I very well remember the political activism taking place at Brown. I remember the anti-apartheid and divestment issues that were big at the time when I was at Brown. And I remember thinking about political issues for the first time in a different way, as if I might have something to add or say, or at least reflect upon.

Even though my character in my book, I felt sort of shy and I turned red easily. I guess I would say that for people, for different women, what is the way that you can be closest to yourself but also have an impact in the world?

I mean they should overlap in a Venn diagram. Being who you are means it will go best. That's kind of like what I was just saying about writing fiction. If you care about what you're doing, if you care about what you're saying, that is the way to go.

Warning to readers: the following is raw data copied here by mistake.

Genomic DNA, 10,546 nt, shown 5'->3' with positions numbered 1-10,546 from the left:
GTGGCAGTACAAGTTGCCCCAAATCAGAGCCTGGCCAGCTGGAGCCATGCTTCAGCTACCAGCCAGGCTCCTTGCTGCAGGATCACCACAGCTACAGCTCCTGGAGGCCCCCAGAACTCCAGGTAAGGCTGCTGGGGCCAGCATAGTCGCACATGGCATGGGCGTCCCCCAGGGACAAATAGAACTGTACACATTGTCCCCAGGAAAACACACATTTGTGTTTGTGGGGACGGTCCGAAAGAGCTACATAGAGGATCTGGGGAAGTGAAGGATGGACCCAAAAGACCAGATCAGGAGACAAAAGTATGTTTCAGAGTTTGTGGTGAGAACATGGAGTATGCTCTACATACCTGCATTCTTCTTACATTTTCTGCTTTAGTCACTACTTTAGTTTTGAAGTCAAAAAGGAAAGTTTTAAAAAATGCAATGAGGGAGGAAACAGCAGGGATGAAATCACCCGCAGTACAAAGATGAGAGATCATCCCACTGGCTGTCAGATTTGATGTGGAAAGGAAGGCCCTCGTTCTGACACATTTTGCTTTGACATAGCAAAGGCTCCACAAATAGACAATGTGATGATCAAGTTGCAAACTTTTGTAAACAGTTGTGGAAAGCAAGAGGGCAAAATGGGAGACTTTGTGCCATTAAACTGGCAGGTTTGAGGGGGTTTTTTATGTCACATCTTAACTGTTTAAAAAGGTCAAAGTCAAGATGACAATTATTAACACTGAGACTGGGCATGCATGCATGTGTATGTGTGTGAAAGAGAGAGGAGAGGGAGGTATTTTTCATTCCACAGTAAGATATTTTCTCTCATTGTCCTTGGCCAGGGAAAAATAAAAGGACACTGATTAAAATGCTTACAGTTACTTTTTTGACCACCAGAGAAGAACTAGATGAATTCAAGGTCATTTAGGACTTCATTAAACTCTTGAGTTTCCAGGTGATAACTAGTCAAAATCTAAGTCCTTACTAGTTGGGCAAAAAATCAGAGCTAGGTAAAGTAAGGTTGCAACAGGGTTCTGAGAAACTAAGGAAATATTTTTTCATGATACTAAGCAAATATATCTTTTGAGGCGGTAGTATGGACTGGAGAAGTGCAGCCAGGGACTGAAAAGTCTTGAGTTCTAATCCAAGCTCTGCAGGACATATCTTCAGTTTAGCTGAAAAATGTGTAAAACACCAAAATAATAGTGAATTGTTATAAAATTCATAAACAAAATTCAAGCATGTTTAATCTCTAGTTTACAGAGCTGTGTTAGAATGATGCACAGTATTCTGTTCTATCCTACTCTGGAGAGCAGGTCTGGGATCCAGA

To have Brown as a place to think about what it meant to you, and to talk to other people, perhaps ones who can have influence, that's an important thing. But yes, I'm very, very aware of being lucky to have had it. Sure.

Margolis: Is it a luxury to have a job that you love?

Wolitzer: Yes, very much so. I've done all kinds of other things over the years too. I've taught a lot and I still do teach a lot, but yes, it absolutely is. I'm very, very aware of the luxury and unusual-ness, I guess of it. I never take it for granted.

Margolis: Thinking of our roles, many of us as mentors of young women and others, is it reasonable to tell young women that they should pursue their dreams given this question of perhaps it being a luxury to have a job you love?